Reimagining Greenland Inuit Culture: Resilience in Wood
Being a “Northern person” has nothing to do with where you live. Northern people like winter, snow caves, icicles, and glaciers. They like sled dogs and sparsely populated areas.
I most definitely am a Northern person. Since I first read Benedict and Nancy Freedman’s now-classic 1947 book Mrs. Mike as a child—which takes place in the blizzard-and-grizzly-bear regions of Northwest Canada—my heart has been with the Arctic and the people who live there. That’s why when I’m able to travel, I try to choose cold climes.
But there’s another reason I shoot for the Arctic, every time. I think winter is an endangered species. And I want to see it in all its permutations before it’s gone forever. Too, I want to meet the people who thrive in the planet’s cold places. They seem to possess the secret to resilience: answers to life that are sorely needed today, everywhere, and that could also melt away in a warming climate.
In a way, then, I’m an extinction tourist.
But I’m not the only one. Warming temperatures in the Arctic have opened it up to tourism like never before. As little as 50 years ago, before rapid climate change was being felt all over the Earth, most of the people who traveled to the Far North were climatologists, glaciologists, seismologists, explorers, or ethnographers. But now, warmer weather is luring large numbers of leisure travelers to small, Inuit communities. Some fear that local traditions and cultures will soon die out, and that local infrastructure and other resources could be stretched too thin by a sudden influx of more individuals.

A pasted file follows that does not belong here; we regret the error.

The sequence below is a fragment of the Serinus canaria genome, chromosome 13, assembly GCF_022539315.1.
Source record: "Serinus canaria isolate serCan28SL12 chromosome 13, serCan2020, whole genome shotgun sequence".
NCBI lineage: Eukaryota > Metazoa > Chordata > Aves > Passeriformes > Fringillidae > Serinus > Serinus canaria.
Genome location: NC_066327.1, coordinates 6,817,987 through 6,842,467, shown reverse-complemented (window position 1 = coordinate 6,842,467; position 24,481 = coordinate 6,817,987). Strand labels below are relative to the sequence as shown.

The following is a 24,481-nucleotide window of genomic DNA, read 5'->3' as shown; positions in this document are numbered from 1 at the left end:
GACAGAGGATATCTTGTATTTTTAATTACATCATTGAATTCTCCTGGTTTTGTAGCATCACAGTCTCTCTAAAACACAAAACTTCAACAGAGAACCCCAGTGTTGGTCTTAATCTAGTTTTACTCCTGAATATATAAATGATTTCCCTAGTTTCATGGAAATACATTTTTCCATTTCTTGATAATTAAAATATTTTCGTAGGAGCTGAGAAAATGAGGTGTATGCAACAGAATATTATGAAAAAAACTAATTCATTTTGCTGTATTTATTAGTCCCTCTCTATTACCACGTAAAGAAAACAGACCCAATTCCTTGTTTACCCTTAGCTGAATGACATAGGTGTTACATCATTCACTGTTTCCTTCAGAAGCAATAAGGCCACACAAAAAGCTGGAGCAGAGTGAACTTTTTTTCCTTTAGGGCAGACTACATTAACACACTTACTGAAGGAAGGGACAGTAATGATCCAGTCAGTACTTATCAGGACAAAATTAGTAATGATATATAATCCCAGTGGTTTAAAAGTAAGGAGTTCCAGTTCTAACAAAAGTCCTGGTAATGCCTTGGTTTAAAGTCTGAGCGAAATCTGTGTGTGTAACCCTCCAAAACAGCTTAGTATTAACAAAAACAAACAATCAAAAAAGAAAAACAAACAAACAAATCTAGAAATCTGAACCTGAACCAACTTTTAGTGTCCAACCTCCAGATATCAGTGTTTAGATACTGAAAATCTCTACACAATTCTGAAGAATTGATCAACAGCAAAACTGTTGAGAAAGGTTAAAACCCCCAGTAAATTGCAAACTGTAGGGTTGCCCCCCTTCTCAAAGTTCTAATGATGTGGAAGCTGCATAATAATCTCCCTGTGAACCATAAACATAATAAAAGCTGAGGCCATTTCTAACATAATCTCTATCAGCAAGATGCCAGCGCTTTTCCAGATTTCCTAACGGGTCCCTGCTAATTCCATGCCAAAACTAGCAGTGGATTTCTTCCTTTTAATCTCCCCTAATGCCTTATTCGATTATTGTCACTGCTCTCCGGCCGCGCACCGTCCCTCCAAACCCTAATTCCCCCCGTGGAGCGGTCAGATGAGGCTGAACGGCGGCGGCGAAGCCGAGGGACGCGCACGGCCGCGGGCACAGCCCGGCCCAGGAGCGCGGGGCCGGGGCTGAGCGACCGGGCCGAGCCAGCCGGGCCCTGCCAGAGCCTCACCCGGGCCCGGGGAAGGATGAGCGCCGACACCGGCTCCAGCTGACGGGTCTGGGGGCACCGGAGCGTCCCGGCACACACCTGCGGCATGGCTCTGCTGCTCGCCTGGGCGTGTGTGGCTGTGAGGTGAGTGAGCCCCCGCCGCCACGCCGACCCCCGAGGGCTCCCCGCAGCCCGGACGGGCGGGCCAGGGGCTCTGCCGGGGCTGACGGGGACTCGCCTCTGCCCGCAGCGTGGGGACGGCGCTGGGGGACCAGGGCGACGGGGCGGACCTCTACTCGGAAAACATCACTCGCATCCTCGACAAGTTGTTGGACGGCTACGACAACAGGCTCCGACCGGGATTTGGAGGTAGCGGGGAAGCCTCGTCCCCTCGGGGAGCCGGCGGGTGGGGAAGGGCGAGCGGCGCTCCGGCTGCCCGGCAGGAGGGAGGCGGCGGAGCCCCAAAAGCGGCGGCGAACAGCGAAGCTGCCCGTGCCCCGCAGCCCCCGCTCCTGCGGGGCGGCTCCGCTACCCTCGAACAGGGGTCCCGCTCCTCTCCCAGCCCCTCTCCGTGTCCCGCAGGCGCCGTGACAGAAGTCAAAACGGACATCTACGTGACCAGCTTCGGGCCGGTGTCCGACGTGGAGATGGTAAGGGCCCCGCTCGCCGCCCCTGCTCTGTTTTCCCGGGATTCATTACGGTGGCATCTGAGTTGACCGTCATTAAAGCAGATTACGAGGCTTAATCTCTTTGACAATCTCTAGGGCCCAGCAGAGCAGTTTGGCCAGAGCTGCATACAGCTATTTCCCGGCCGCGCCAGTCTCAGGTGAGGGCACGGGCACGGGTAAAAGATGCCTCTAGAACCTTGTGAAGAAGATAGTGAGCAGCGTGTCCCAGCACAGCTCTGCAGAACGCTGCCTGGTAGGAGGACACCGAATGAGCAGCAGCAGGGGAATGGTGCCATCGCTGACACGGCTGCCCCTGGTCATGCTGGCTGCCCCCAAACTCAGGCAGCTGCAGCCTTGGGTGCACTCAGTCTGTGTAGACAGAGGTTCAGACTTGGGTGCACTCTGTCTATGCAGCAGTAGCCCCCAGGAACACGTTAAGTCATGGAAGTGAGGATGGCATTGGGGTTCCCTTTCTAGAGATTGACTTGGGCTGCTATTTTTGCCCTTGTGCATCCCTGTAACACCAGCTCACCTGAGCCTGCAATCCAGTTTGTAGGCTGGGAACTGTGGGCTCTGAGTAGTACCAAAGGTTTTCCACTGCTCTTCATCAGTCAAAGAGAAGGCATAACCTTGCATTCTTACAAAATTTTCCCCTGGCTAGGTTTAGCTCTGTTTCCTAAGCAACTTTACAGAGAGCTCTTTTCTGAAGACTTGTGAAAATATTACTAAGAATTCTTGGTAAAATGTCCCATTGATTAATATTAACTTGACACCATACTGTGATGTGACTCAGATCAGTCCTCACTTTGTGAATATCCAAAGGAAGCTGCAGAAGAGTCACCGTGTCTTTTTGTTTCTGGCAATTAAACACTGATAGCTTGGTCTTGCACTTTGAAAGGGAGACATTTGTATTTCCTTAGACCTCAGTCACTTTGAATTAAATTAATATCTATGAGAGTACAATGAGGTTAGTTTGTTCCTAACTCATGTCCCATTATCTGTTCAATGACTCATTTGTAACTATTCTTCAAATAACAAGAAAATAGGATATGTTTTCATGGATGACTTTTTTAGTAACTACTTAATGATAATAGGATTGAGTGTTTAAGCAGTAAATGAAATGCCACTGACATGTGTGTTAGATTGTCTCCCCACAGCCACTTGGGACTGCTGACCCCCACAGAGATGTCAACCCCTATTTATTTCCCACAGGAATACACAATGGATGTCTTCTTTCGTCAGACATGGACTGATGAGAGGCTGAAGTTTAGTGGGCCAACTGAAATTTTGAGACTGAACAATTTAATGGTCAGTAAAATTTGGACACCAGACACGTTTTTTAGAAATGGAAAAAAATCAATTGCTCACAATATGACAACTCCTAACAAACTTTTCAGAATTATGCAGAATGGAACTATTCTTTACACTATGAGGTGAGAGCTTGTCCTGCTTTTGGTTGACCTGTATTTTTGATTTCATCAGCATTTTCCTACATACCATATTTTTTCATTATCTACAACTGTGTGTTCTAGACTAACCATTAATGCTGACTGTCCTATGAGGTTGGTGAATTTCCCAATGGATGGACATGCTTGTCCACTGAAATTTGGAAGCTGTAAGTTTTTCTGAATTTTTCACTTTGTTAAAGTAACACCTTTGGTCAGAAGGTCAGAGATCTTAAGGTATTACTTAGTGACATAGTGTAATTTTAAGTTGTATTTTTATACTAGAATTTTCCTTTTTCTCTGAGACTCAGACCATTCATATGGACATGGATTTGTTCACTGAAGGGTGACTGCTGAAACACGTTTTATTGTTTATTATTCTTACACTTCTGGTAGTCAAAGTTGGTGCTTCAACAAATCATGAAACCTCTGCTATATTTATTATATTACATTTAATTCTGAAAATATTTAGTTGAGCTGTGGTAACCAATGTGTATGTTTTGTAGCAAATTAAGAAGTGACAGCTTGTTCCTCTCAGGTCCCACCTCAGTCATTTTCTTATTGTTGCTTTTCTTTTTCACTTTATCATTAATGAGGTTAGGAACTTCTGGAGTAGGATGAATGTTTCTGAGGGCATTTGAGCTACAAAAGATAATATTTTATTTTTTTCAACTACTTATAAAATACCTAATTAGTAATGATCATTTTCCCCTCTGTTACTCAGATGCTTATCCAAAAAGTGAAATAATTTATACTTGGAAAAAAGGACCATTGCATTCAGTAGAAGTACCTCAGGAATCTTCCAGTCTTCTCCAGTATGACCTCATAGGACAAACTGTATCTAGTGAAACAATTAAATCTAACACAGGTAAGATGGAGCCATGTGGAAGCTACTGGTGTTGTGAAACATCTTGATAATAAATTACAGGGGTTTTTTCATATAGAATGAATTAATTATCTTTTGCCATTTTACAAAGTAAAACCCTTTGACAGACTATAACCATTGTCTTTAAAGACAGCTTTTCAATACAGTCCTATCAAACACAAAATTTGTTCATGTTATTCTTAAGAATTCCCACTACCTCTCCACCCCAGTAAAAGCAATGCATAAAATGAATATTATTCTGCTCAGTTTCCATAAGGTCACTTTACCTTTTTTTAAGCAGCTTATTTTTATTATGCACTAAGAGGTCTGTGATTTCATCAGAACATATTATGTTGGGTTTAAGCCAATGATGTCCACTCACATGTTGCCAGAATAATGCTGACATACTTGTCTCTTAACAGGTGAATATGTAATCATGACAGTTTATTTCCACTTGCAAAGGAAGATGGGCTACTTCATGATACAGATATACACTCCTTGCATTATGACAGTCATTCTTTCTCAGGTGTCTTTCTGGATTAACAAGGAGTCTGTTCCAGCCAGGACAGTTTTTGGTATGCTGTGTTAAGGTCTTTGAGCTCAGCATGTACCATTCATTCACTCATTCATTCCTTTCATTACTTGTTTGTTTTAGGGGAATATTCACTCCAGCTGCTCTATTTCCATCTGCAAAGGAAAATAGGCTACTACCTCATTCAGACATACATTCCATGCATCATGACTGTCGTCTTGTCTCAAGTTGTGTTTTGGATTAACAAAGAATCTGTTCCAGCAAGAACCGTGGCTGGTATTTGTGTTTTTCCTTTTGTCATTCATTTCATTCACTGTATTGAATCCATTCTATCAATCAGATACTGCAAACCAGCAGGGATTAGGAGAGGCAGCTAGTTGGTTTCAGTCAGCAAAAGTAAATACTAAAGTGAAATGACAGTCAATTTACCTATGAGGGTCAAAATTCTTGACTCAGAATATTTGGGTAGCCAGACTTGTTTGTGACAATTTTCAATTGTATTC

Will the Inuit and their unique Northern cultures and traditions be able to survive such changes? Will the resilience they needed to develop in order to live at the world’s cold top prove to be enough to withstand today’s double threats of climate change and tourist inundation? Is sustainable tourism in the Arctic truly possible? I went to Greenland twice to find out.
Climate Change Chains
It’s an age-old conundrum that thoughtful and compassionate travelers often grapple with: While we want to see the extraordinary, the rare, the seldom-witnessed, and the little-visited, does the fact that we do so change those things forever? Does engaging in our travel desires and quenching our thirst for adventure ultimately hurt the places we visit?
The first time I went to Greenland, in 2013, my tour was ship-based. It promised everything a Northern person like me wants in a great travel journey: bleak beauty, glissading glaciers, impossibly high icebergs, and isolated Inuit villages. Our boat navigated around the lower half of the Earth’s largest island, from the more populated (if “more populated” even applies in Greenland) west coast, where the capital of Nuuk is located, around the southern edges to the wilder east coast. Along the way, we made stops at villages—where the small homes were painted in bright hues of blue, red, and yellow—for soccer games and coffee klatches, called kaffemik in Greenland.